28 Nov 2018

Ex-colleague speaks out over previous bogus psychiatrist Linda Astor

11:47 am on 28 November 2018

The Medical Council says the chances of a pretend doctor working in New Zealand are not impossible, as a psychologist speaks out for the first time about a bogus practitioner.

Nelson psychologist Robyn Byers.

Nelson psychologist Robyn Byers. Photo: RNZ / Tracy Neal

The council's comments come after the discovery of fake psychiatrist and Auckland medical school drop-out Zholia Alemi, who had worked for more than two decades in the UK.

There has been similar incidences in New Zealand - most recently in 2015, but most notoriously in 1997 when a fake psychiatrist, known as Linda Astor, tricked authorities to become head of clinical psychiatry at Nelson-Marlborough Health.

In a first-ever interview since then, a Nelson psychologist Robyn Byers describes what it was like to work with Astor, who she described as tall, blonde and partial to wearing short skirts and size 11 high-heeled shoes to work.

Ms Byers was at the time district manager for mental health and addiction services at Nelson-Marlborough, and said meeting the transgender Polish national for the first time was simply unforgettable.

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Photo: RNZ / Supplied

"She was well presented in a beautiful suit, lots of gold jewellery, her hair done up bouffant style ... she was a very attractive woman that a lot of the staff ... responded to."

Astor arrived in Nelson in January 1997, with glowing references from Hutt Valley Health, where she had started the year before as a consultant psychiatrist.

Ms Byers was dubious from the start.

"Because she didn't ring true and I had concerns, not so much about her qualifications at that point, but who she was presenting herself as."

Efforts by Ms Byers, and an investigation by The Nelson Mail in 1997 revealed Astor's psychiatry qualification was fake, and that she had lied about many places overseas where she had claimed to work.

The medical malpractice whistle-blower Phillida Bunkle was an Alliance MP and health spokesperson at the time. She was contacted by co-workers at Hutt Valley, disturbed by Astor's management of patients.

They included her releasing a patient from treatment, who then murdered his partner.

Ms Bunkle was stunned by the employer's failure to act.

"She had failed to identify how sick somebody was, who was a real threat and who had actually killed their wife, or partner in the most bizarre circumstances."

Ms Bunkle said health authorities hid behind patient confidentiality and made it difficult for her to investigate the case.

"There is, and remains a major issue about patient confidentiality but it was being used at the time to protect the professionals."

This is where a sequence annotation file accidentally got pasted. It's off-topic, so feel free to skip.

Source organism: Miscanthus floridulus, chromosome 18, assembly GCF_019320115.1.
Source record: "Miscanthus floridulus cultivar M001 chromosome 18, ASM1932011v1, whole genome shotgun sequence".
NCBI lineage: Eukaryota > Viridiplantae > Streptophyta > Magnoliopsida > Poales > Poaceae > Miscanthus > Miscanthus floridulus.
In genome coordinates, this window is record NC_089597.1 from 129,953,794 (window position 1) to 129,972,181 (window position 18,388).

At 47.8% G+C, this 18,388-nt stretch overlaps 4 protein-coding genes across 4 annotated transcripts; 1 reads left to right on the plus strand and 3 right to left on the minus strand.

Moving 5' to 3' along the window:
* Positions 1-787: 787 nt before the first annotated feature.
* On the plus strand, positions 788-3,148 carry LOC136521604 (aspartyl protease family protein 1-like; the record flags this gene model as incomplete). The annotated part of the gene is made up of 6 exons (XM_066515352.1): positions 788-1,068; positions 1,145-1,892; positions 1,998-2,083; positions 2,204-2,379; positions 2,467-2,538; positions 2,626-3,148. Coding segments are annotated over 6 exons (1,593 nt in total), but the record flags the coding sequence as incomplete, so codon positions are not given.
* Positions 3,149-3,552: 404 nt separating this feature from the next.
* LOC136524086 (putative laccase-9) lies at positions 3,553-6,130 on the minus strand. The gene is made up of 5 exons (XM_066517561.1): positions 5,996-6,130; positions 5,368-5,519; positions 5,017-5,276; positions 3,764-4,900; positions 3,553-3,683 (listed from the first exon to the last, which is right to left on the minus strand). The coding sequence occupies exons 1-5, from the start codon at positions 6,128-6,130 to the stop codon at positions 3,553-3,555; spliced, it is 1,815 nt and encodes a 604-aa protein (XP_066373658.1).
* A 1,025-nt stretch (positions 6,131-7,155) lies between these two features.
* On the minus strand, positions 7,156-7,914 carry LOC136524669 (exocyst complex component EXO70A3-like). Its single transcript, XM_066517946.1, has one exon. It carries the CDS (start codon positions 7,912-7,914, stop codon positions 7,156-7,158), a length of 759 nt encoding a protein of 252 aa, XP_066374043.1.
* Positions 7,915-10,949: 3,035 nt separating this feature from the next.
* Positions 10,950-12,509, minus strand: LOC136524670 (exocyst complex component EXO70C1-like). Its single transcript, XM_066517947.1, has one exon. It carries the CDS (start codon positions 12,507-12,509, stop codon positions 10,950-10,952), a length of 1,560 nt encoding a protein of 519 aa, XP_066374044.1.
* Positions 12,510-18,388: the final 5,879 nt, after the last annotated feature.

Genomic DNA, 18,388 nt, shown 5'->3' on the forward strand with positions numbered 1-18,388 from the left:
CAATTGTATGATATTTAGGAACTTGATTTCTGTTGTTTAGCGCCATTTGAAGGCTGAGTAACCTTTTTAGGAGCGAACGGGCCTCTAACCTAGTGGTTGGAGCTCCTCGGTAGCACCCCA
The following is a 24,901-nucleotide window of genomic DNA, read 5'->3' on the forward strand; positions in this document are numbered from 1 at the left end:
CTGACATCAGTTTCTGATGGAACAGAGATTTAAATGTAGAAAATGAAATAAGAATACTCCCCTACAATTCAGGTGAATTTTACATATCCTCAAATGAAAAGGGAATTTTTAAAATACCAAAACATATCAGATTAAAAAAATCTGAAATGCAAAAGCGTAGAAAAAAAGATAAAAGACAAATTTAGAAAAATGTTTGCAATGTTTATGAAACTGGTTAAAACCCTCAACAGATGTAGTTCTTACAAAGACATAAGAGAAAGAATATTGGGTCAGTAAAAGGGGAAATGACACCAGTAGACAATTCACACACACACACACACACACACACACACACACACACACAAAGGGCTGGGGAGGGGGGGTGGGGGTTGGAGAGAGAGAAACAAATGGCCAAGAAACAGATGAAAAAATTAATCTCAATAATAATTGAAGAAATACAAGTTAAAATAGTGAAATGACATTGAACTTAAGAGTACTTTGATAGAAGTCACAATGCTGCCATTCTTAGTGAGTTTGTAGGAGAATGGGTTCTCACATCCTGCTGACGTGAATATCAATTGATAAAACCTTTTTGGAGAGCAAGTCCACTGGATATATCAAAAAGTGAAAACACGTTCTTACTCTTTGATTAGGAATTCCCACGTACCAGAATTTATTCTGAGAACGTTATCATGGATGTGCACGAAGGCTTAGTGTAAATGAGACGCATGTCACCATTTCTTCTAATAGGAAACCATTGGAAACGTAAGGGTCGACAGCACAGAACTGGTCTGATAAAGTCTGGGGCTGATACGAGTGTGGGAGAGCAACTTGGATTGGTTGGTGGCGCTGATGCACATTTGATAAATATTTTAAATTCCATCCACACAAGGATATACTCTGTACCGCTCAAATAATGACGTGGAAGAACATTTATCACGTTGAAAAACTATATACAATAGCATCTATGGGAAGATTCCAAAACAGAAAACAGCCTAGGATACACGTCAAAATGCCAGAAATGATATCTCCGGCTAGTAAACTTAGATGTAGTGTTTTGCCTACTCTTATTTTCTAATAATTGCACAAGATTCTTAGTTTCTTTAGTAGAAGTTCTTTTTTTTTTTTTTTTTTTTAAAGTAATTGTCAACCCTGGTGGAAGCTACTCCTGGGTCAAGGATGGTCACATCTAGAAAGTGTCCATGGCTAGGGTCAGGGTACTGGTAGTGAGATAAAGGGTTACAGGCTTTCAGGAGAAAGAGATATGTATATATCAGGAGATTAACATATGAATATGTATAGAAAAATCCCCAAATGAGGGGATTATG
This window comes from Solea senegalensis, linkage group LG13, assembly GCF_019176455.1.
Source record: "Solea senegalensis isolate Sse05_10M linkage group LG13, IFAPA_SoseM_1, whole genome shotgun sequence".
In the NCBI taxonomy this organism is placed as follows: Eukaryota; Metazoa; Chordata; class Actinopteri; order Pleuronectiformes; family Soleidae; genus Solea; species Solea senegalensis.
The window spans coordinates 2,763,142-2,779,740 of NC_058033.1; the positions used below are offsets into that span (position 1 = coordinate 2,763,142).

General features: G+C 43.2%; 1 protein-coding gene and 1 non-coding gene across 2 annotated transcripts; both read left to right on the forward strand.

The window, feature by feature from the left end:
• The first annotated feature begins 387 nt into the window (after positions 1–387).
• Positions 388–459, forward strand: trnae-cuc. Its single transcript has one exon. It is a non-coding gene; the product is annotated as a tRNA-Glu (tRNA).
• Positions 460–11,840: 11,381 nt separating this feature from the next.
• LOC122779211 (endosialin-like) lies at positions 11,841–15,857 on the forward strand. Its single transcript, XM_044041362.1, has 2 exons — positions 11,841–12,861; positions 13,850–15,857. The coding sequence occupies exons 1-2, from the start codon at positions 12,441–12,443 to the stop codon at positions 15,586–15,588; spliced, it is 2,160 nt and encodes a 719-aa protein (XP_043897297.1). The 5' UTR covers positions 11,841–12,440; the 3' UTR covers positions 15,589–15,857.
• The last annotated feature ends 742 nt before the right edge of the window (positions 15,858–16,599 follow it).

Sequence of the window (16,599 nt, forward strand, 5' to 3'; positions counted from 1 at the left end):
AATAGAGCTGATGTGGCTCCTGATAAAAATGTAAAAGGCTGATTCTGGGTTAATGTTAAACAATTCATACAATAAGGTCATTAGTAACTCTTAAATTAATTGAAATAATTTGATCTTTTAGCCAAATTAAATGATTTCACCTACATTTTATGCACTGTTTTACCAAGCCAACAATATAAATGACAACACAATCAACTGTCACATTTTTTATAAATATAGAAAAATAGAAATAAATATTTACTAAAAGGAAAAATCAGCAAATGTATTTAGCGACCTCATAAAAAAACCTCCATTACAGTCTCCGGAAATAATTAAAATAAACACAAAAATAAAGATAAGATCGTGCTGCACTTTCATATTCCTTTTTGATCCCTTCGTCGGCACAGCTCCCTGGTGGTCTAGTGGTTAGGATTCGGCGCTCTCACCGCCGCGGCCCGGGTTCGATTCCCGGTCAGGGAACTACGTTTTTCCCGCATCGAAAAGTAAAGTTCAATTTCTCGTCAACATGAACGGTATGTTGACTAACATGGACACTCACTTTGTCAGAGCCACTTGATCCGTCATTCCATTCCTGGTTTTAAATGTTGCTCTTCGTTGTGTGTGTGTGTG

Robyn Byers moved quickly to limit Astor's involvement with patients.

Then Astor made a couple of mistakes.

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Photo: RNZ / Supplied

She left an application for personal finance lying in the work photocopier, which Ms Byers says was evidence of her growing debt levels.

And then Astor gave the staff work car to her husband.

"So she was using a work car, which was part of her contract, and then she arrived at work in a brand new Jaguar.

"My office was looking out on to the car park and I immediately wondered where our car was."

The New Zealand Medical Council said much had changed since then. Chairperson Andrew Connolly said the internet had made a big difference.

"So many more overseas agencies hold electronic data, and our ability to search names and literally Google search someone is significantly better.

"Probably the most significant change has been the introduction of primary source verification."

Mr Connolly said major change occurred in 2003 with the introduction of the Health Practitioners Competency Assurance Act, which regulated all health workers.

He said it had helped to reduce the risk of forged qualifications, but the risk of identify fraud remained, because keeping ahead of fraudsters was always difficult.

In 2015, Mohamed Shakeel Siddiqui stole the identity of a real psychiatrist and was hired by the Waikato District Health Board.

Mr Connolly was confident the reference and qualification checks were robust, but added: "Can any process be utterly failsafe and I think the answer is no, but the gaps in which people can get through are very, very small now."

As scrutiny intensified on Linda Astor she took a health board-funded trip to France for a conference. Ms Byers tried to stop her leaving.

"So unfortunately Linda got on the plane, and didn't come back."

Astor was sacked within weeks of leaving.